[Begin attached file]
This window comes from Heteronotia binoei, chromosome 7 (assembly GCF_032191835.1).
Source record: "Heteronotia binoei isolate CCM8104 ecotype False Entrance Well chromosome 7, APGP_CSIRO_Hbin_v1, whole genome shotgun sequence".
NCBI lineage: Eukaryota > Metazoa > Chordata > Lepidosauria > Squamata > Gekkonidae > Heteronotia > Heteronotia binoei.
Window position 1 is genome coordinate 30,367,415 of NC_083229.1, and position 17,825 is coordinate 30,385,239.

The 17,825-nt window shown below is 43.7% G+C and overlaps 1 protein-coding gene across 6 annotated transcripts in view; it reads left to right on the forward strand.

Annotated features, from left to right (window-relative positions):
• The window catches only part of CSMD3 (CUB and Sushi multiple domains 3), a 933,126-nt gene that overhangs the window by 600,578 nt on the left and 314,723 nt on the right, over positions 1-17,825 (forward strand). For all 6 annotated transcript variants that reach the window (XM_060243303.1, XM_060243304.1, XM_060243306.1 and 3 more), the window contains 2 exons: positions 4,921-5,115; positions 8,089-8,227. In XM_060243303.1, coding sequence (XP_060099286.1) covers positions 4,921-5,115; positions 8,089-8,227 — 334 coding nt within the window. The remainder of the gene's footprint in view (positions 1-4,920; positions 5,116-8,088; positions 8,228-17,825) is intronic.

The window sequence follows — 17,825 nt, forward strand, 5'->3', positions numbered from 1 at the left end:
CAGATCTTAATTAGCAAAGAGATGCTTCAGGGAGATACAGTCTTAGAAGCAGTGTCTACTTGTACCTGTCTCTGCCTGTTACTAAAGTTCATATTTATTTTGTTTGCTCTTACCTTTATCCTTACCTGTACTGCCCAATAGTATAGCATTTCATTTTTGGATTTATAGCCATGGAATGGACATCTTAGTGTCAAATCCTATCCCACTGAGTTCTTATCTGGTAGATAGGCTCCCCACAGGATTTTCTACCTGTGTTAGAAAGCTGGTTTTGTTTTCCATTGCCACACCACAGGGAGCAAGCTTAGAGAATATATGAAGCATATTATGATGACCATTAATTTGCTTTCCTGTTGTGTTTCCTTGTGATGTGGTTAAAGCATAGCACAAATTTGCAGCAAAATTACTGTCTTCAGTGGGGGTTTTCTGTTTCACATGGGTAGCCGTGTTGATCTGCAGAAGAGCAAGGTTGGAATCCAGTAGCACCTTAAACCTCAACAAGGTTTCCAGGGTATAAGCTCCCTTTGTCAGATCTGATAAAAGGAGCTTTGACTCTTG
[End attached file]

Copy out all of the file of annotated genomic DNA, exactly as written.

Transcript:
This window comes from Heteronotia binoei, chromosome 7 (assembly GCF_032191835.1).
Source record: "Heteronotia binoei isolate CCM8104 ecotype False Entrance Well chromosome 7, APGP_CSIRO_Hbin_v1, whole genome shotgun sequence".
NCBI lineage: Eukaryota > Metazoa > Chordata > Lepidosauria > Squamata > Gekkonidae > Heteronotia > Heteronotia binoei.
Window position 1 is genome coordinate 30,367,415 of NC_083229.1, and position 17,825 is coordinate 30,385,239.

The 17,825-nt window shown below is 43.7% G+C and overlaps 1 protein-coding gene across 6 annotated transcripts in view; it reads left to right on the forward strand.

Annotated features, from left to right (window-relative positions):
• The window catches only part of CSMD3 (CUB and Sushi multiple domains 3), a 933,126-nt gene that overhangs the window by 600,578 nt on the left and 314,723 nt on the right, over positions 1-17,825 (forward strand). For all 6 annotated transcript variants that reach the window (XM_060243303.1, XM_060243304.1, XM_060243306.1 and 3 more), the window contains 2 exons: positions 4,921-5,115; positions 8,089-8,227. In XM_060243303.1, coding sequence (XP_060099286.1) covers positions 4,921-5,115; positions 8,089-8,227 — 334 coding nt within the window. The remainder of the gene's footprint in view (positions 1-4,920; positions 5,116-8,088; positions 8,228-17,825) is intronic.

The window sequence follows — 17,825 nt, forward strand, 5'->3', positions numbered from 1 at the left end:
CAGATCTTAATTAGCAAAGAGATGCTTCAGGGAGATACAGTCTTAGAAGCAGTGTCTACTTGTACCTGTCTCTGCCTGTTACTAAAGTTCATATTTATTTTGTTTGCTCTTACCTTTATCCTTACCTGTACTGCCCAATAGTATAGCATTTCATTTTTGGATTTATAGCCATGGAATGGACATCTTAGTGTCAAATCCTATCCCACTGAGTTCTTATCTGGTAGATAGGCTCCCCACAGGATTTTCTACCTGTGTTAGAAAGCTGGTTTTGTTTTCCATTGCCACACCACAGGGAGCAAGCTTAGAGAATATATGAAGCATATTATGATGACCATTAATTTGCTTTCCTGTTGTGTTTCCTTGTGATGTGGTTAAAGCATAGCACAAATTTGCAGCAAAATTACTGTCTTCAGTGGGGGTTTTCTGTTTCACATGGGTAGCCGTGTTGATCTGCAGAAGAGCAAGGTTGGAATCCAGTAGCACCTTAAACCTCAACAAGGTTTCCAGGGTATAAGCTCCCTTTGTCAGATCTGATAAAAGGAGCTTTGACTCTTG